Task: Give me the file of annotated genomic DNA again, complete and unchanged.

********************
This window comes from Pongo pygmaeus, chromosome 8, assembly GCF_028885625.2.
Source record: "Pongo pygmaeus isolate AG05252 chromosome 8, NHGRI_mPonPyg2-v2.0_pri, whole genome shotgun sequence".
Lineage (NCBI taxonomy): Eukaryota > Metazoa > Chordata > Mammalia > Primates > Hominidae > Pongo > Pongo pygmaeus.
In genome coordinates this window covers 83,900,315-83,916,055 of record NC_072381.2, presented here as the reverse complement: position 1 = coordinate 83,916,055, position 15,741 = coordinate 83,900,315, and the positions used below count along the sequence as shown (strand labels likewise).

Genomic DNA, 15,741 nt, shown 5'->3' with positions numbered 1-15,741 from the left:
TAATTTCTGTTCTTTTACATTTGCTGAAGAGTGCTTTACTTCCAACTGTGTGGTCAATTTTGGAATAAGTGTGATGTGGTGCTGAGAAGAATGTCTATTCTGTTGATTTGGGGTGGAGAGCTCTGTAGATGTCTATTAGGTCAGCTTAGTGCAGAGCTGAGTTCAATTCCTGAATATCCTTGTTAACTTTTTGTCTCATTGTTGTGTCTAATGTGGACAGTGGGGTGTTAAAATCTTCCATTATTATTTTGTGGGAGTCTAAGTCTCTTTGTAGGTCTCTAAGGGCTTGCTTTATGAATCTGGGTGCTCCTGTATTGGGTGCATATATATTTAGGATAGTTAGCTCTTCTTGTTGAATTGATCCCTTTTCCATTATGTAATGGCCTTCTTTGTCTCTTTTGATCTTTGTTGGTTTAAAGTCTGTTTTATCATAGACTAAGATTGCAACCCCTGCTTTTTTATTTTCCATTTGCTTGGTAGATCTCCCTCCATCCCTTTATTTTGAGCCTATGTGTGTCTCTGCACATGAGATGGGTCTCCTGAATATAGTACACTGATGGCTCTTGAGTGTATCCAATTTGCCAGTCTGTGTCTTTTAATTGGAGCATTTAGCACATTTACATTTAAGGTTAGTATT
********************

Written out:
This window comes from Pongo pygmaeus, chromosome 8, assembly GCF_028885625.2.
Source record: "Pongo pygmaeus isolate AG05252 chromosome 8, NHGRI_mPonPyg2-v2.0_pri, whole genome shotgun sequence".
Lineage (NCBI taxonomy): Eukaryota > Metazoa > Chordata > Mammalia > Primates > Hominidae > Pongo > Pongo pygmaeus.
In genome coordinates this window covers 83,900,315-83,916,055 of record NC_072381.2, presented here as the reverse complement: position 1 = coordinate 83,916,055, position 15,741 = coordinate 83,900,315, and the positions used below count along the sequence as shown (strand labels likewise).

Genomic DNA, 15,741 nt, shown 5'->3' with positions numbered 1-15,741 from the left:
TAATTTCTGTTCTTTTACATTTGCTGAAGAGTGCTTTACTTCCAACTGTGTGGTCAATTTTGGAATAAGTGTGATGTGGTGCTGAGAAGAATGTCTATTCTGTTGATTTGGGGTGGAGAGCTCTGTAGATGTCTATTAGGTCAGCTTAGTGCAGAGCTGAGTTCAATTCCTGAATATCCTTGTTAACTTTTTGTCTCATTGTTGTGTCTAATGTGGACAGTGGGGTGTTAAAATCTTCCATTATTATTTTGTGGGAGTCTAAGTCTCTTTGTAGGTCTCTAAGGGCTTGCTTTATGAATCTGGGTGCTCCTGTATTGGGTGCATATATATTTAGGATAGTTAGCTCTTCTTGTTGAATTGATCCCTTTTCCATTATGTAATGGCCTTCTTTGTCTCTTTTGATCTTTGTTGGTTTAAAGTCTGTTTTATCATAGACTAAGATTGCAACCCCTGCTTTTTTATTTTCCATTTGCTTGGTAGATCTCCCTCCATCCCTTTATTTTGAGCCTATGTGTGTCTCTGCACATGAGATGGGTCTCCTGAATATAGTACACTGATGGCTCTTGAGTGTATCCAATTTGCCAGTCTGTGTCTTTTAATTGGAGCATTTAGCACATTTACATTTAAGGTTAGTATT